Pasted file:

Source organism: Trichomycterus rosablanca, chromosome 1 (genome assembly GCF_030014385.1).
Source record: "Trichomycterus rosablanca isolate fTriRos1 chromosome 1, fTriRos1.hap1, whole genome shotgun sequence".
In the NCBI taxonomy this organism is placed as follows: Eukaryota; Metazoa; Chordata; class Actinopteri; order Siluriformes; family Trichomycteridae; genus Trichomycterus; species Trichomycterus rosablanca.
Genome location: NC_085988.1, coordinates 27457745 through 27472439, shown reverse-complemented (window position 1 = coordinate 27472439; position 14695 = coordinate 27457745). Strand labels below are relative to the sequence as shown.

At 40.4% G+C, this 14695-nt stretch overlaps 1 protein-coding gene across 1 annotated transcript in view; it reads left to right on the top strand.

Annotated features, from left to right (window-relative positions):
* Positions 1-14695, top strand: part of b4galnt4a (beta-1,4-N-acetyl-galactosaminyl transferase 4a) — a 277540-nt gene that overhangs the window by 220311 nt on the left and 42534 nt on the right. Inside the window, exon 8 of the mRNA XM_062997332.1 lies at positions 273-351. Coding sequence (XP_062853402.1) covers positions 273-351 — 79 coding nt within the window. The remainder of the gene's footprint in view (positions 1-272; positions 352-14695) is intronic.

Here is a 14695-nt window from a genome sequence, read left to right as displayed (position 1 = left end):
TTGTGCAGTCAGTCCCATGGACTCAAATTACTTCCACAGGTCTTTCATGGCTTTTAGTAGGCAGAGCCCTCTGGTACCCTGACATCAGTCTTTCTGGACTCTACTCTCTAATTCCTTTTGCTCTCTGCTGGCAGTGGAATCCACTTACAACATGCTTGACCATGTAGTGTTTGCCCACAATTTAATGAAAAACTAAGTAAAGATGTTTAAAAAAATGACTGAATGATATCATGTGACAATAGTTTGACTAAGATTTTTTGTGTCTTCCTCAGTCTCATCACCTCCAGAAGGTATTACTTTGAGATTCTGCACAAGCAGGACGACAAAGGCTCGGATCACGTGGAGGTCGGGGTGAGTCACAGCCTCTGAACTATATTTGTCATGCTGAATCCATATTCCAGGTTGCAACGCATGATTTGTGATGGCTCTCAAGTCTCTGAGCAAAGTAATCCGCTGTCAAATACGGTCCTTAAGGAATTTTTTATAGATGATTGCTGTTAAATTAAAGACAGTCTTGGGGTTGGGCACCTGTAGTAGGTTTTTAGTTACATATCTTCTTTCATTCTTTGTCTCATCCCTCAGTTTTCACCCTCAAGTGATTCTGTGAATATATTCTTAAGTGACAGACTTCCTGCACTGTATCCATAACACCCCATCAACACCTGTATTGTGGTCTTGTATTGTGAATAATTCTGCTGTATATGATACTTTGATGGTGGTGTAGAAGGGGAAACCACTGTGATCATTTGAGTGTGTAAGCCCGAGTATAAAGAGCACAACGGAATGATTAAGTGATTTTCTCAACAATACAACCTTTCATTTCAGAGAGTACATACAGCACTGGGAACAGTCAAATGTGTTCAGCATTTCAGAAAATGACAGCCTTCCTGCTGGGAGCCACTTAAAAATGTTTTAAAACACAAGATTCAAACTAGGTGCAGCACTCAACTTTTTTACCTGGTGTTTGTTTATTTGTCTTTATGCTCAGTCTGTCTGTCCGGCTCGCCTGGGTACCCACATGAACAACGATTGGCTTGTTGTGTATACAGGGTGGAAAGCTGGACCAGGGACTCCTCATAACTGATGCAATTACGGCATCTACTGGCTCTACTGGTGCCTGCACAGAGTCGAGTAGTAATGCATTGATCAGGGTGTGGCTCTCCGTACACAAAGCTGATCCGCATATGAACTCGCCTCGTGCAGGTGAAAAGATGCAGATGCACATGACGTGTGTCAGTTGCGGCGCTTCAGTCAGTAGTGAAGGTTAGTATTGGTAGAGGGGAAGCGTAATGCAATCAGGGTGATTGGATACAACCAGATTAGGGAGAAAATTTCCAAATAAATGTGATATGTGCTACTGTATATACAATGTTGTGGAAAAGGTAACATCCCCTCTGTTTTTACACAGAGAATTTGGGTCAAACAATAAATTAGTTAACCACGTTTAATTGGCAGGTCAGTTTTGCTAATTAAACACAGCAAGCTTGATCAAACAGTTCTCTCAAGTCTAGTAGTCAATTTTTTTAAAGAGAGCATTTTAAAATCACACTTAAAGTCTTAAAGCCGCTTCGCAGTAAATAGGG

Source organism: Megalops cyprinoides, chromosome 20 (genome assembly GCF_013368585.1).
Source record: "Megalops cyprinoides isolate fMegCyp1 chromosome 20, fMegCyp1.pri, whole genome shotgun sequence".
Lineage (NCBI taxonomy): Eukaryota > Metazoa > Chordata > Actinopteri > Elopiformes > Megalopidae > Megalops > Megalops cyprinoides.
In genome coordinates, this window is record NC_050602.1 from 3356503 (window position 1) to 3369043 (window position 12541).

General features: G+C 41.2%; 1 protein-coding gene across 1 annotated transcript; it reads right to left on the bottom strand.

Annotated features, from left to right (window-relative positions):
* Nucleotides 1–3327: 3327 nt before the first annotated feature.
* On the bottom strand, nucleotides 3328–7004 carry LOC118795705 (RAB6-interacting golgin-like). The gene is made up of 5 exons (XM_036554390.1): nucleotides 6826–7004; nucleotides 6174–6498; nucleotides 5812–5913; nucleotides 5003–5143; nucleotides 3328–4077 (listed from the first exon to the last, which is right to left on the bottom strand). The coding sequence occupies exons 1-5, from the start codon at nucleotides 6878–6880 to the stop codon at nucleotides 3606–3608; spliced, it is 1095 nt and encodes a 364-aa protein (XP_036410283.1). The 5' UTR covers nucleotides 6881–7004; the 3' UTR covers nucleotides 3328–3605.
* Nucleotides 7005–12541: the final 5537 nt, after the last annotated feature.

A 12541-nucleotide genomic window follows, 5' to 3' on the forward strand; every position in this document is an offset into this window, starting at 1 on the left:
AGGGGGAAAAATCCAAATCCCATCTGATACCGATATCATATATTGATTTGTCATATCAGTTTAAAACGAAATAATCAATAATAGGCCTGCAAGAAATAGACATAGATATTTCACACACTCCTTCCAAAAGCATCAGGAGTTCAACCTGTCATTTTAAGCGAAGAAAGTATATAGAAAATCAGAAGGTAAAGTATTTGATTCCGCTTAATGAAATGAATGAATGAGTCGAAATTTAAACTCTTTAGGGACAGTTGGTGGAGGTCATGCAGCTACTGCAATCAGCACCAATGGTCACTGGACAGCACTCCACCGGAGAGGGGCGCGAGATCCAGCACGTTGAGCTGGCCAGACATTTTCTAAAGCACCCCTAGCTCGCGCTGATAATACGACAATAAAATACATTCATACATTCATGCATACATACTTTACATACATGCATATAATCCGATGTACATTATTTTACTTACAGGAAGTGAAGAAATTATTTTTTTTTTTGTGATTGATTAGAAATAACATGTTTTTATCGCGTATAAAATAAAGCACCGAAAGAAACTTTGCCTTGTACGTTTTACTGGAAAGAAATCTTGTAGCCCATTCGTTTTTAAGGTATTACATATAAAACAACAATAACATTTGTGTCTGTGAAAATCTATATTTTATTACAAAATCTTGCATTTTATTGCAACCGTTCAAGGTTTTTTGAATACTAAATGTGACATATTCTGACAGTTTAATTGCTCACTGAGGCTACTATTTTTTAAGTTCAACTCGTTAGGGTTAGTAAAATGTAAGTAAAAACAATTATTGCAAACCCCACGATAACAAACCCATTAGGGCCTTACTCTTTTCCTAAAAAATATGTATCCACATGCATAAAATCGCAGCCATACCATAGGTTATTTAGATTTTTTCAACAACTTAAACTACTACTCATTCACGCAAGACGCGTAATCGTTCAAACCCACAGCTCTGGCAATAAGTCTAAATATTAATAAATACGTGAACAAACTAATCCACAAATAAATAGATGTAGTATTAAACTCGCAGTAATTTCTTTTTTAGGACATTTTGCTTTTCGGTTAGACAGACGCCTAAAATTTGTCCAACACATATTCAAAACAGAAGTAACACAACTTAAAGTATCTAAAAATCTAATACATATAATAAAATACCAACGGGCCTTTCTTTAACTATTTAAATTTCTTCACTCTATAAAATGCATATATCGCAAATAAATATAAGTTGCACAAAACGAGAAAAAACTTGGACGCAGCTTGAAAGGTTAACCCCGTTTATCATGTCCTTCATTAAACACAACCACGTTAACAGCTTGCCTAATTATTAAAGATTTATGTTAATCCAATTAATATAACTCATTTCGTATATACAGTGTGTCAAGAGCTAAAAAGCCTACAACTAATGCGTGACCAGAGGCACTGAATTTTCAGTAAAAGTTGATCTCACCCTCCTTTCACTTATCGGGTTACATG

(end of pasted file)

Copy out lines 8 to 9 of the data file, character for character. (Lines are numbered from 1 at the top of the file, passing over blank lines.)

Here is a 14695-nt window from a genome sequence, read left to right as displayed (position 1 = left end):
TTGTGCAGTCAGTCCCATGGACTCAAATTACTTCCACAGGTCTTTCATGGCTTTTAGTAGGCAGAGCCCTCTGGTACCCTGACATCAGTCTTTCTGGACTCTACTCTCTAATTCCTTTTGCTCTCTGCTGGCAGTGGAATCCACTTACAACATGCTTGACCATGTAGTGTTTGCCCACAATTTAATGAAAAACTAAGTAAAGATGTTTAAAAAAATGACTGAATGATATCATGTGACAATAGTTTGACTAAGATTTTTTGTGTCTTCCTCAGTCTCATCACCTCCAGAAGGTATTACTTTGAGATTCTGCACAAGCAGGACGACAAAGGCTCGGATCACGTGGAGGTCGGGGTGAGTCACAGCCTCTGAACTATATTTGTCATGCTGAATCCATATTCCAGGTTGCAACGCATGATTTGTGATGGCTCTCAAGTCTCTGAGCAAAGTAATCCGCTGTCAAATACGGTCCTTAAGGAATTTTTTATAGATGATTGCTGTTAAATTAAAGACAGTCTTGGGGTTGGGCACCTGTAGTAGGTTTTTAGTTACATATCTTCTTTCATTCTTTGTCTCATCCCTCAGTTTTCACCCTCAAGTGATTCTGTGAATATATTCTTAAGTGACAGACTTCCTGCACTGTATCCATAACACCCCATCAACACCTGTATTGTGGTCTTGTATTGTGAATAATTCTGCTGTATATGATACTTTGATGGTGGTGTAGAAGGGGAAACCACTGTGATCATTTGAGTGTGTAAGCCCGAGTATAAAGAGCACAACGGAATGATTAAGTGATTTTCTCAACAATACAACCTTTCATTTCAGAGAGTACATACAGCACTGGGAACAGTCAAATGTGTTCAGCATTTCAGAAAATGACAGCCTTCCTGCTGGGAGCCACTTAAAAATGTTTTAAAACACAAGATTCAAACTAGGTGCAGCACTCAACTTTTTTACCTGGTGTTTGTTTATTTGTCTTTATGCTCAGTCTGTCTGTCCGGCTCGCCTGGGTACCCACATGAACAACGATTGGCTTGTTGTGTATACAGGGTGGAAAGCTGGACCAGGGACTCCTCATAACTGATGCAATTACGGCATCTACTGGCTCTACTGGTGCCTGCACAGAGTCGAGTAGTAATGCATTGATCAGGGTGTGGCTCTCCGTACACAAAGCTGATCCGCATATGAACTCGCCTCGTGCAGGTGAAAAGATGCAGATGCACATGACGTGTGTCAGTTGCGGCGCTTCAGTCAGTAGTGAAGGTTAGTATTGGTAGAGGGGAAGCGTAATGCAATCAGGGTGATTGGATACAACCAGATTAGGGAGAAAATTTCCAAATAAATGTGATATGTGCTACTGTATATACAATGTTGTGGAAAAGGTAACATCCCCTCTGTTTTTACACAGAGAATTTGGGTCAAACAATAAATTAGTTAACCACGTTTAATTGGCAGGTCAGTTTTGCTAATTAAACACAGCAAGCTTGATCAAACAGTTCTCTCAAGTCTAGTAGTCAATTTTTTTAAAGAGAGCATTTTAAAATCACACTTAAAGTCTTAAAGCCGCTTCGCAGTAAATAGGG